Nipple Erections Happen For This Reason
Everyone knows nipples get stiff and stick out when a person is turned on, when its cold, or when fabriclike a sports brarubs against them in a certain way. But why do nipple hard-ons, as they’re called, happen in the first place? According to a 2016 study in Nature Neuroscience, it has to do with a specific type of specialized nerve cells concentrated in the area.
Those nerve cells are part of the sympathetic nervous system, which controls involuntary movements, the study authors say. By controlling the erectile muscles in breast tissue , they can help the body respond to outside stimuli, which in turn lets your system regulate things like internal temperature, sexual arousal, and the fight-or-flight response to threats.
If your nipples are the super sensitive kind that become erect anytime a breeze blows, and these nipple erections bother you, you can always try to cover up your perked-up pair with a lined or padded bra. But outside of that, erect nipples that peek out of your T-shirt at inappropriate times are just one of those things most women laugh off and learn to live with.
How Do Surgeons Reconstruct The Nipple And Areola
After the chest heals from reconstruction surgery and the position of the breast mound on the chest wall has had time to stabilize, a surgeon can reconstruct the nipple and areola. Usually, the new nipple is created by cutting and moving small pieces of skin from the reconstructed breast to the nipple site and shaping them into a new nipple. A few months after nipple reconstruction, the surgeon can re-create the areola. This is usually done using tattoo ink. However, in some cases, skin grafts may be taken from the groin or abdomen and attached to the breast to create an areola at the time of the nipple reconstruction .
Some women who do not have surgical nipple reconstruction may consider getting a realistic picture of a nipple created on the reconstructed breast from a tattoo artist who specializes in 3-D nipple tattooing.
A mastectomy that preserves a woman’s own nipple and areola, called nipple-sparing mastectomy, may be an option for some women, depending on the size and location of the breast cancer and the shape and size of the breasts .
What This Means For You
This study gives women and their doctors more information on long-term outcomes after nipple-sparing mastectomy. It also underscores that candidates for nipple-sparing mastectomy must be selected carefully.
If youve been diagnosed with early-stage breast cancer and have decided to have reconstruction after mastectomy, you and your surgeon may be discussing nipple-sparing mastectomy with immediate reconstruction.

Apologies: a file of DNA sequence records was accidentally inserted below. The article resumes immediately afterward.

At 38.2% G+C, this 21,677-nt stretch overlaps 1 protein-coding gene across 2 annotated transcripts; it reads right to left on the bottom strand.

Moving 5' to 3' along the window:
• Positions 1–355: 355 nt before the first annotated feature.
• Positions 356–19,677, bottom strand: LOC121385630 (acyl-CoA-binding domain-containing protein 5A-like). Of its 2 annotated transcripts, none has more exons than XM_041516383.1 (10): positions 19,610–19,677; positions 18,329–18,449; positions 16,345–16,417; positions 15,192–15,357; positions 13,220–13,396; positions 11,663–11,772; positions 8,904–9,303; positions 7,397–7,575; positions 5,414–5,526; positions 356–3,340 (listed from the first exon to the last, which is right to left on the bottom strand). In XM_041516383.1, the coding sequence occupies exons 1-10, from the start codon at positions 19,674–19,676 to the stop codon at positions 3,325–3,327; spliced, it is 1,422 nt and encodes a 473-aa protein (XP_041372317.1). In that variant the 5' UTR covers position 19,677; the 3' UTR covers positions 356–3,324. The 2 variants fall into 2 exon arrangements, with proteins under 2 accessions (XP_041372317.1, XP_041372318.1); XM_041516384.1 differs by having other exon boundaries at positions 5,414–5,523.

Keeping your nipple and areola may be very important to you, and you may like the idea of waking up after immediate reconstruction with a rebuilt breast.
Because nipple-sparing mastectomy isnt for everyone, it makes sense to talk to your doctor about the characteristics of the cancer. If the cancer:
- is multifocal
- has large amounts of DCIS in addition to the invasive cancer
- is larger than 3 cm
- is closer than 2 cm to the areola area
you are not a good candidate for nipple-sparing mastectomy.
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S To Help You Get Used To Looking At Your Body*
1. First, it may help to look at yourself in a full-length mirror fully clothed and pick out three things you really like about yourself.
2. After that, do the same wearing lingerie or underwear.
3. When you feel ready you can move on to looking at your naked body in a full-length mirror. Describe what you see and what you like or what makes you feel awkward or uncomfortable.
4. Look at and touch your scars or breast reconstruction so that you get used to how this now feels.
5. The more often you look at and feel your body, the less different it will seem.
*Adapted from;Intimacy & sexuality for cancer patients and their partners, available from sexualadviceassociation.co.uk
Some women will continue to feel uncomfortable about looking at their body. If youve tried the techniques above and still find looking at your body difficult or upsetting, you may find it helpful to speak to a counsellor. Your GP or breast care nurse should be able to arrange this for you.
Myths About Breast Cancer Survivorship
MYTH: Eating soy products after having hormone receptor positive breast cancer increases my chance of a recurrence.